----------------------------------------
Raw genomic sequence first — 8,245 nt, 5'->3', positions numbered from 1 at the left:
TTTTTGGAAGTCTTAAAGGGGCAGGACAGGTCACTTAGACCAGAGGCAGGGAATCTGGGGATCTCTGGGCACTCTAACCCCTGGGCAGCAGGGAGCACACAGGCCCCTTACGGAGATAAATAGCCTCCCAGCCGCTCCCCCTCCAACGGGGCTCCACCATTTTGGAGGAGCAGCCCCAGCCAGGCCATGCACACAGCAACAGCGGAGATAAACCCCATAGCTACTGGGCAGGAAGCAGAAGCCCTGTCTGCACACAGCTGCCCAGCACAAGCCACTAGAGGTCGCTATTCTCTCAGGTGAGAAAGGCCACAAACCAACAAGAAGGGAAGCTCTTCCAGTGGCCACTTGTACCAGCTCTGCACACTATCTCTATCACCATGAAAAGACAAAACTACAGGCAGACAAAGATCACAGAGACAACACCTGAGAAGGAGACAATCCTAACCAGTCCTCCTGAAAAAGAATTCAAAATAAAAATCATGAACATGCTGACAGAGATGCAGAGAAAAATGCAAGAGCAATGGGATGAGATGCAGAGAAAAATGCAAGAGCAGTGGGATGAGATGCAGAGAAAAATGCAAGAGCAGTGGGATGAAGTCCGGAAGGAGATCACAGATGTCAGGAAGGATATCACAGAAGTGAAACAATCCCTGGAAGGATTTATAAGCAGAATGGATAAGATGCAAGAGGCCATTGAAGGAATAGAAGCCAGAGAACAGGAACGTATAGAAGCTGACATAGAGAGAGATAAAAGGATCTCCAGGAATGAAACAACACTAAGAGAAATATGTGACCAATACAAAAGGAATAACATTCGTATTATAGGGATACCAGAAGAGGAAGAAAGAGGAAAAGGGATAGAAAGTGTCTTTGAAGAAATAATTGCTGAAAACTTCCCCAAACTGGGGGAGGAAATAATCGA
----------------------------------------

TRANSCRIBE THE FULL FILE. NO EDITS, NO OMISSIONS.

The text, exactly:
Raw genomic sequence first — 8,245 nt, 5'->3', positions numbered from 1 at the left:
TTTTTGGAAGTCTTAAAGGGGCAGGACAGGTCACTTAGACCAGAGGCAGGGAATCTGGGGATCTCTGGGCACTCTAACCCCTGGGCAGCAGGGAGCACACAGGCCCCTTACGGAGATAAATAGCCTCCCAGCCGCTCCCCCTCCAACGGGGCTCCACCATTTTGGAGGAGCAGCCCCAGCCAGGCCATGCACACAGCAACAGCGGAGATAAACCCCATAGCTACTGGGCAGGAAGCAGAAGCCCTGTCTGCACACAGCTGCCCAGCACAAGCCACTAGAGGTCGCTATTCTCTCAGGTGAGAAAGGCCACAAACCAACAAGAAGGGAAGCTCTTCCAGTGGCCACTTGTACCAGCTCTGCACACTATCTCTATCACCATGAAAAGACAAAACTACAGGCAGACAAAGATCACAGAGACAACACCTGAGAAGGAGACAATCCTAACCAGTCCTCCTGAAAAAGAATTCAAAATAAAAATCATGAACATGCTGACAGAGATGCAGAGAAAAATGCAAGAGCAATGGGATGAGATGCAGAGAAAAATGCAAGAGCAGTGGGATGAGATGCAGAGAAAAATGCAAGAGCAGTGGGATGAAGTCCGGAAGGAGATCACAGATGTCAGGAAGGATATCACAGAAGTGAAACAATCCCTGGAAGGATTTATAAGCAGAATGGATAAGATGCAAGAGGCCATTGAAGGAATAGAAGCCAGAGAACAGGAACGTATAGAAGCTGACATAGAGAGAGATAAAAGGATCTCCAGGAATGAAACAACACTAAGAGAAATATGTGACCAATACAAAAGGAATAACATTCGTATTATAGGGATACCAGAAGAGGAAGAAAGAGGAAAAGGGATAGAAAGTGTCTTTGAAGAAATAATTGCTGAAAACTTCCCCAAACTGGGGGAGGAAATAATCGA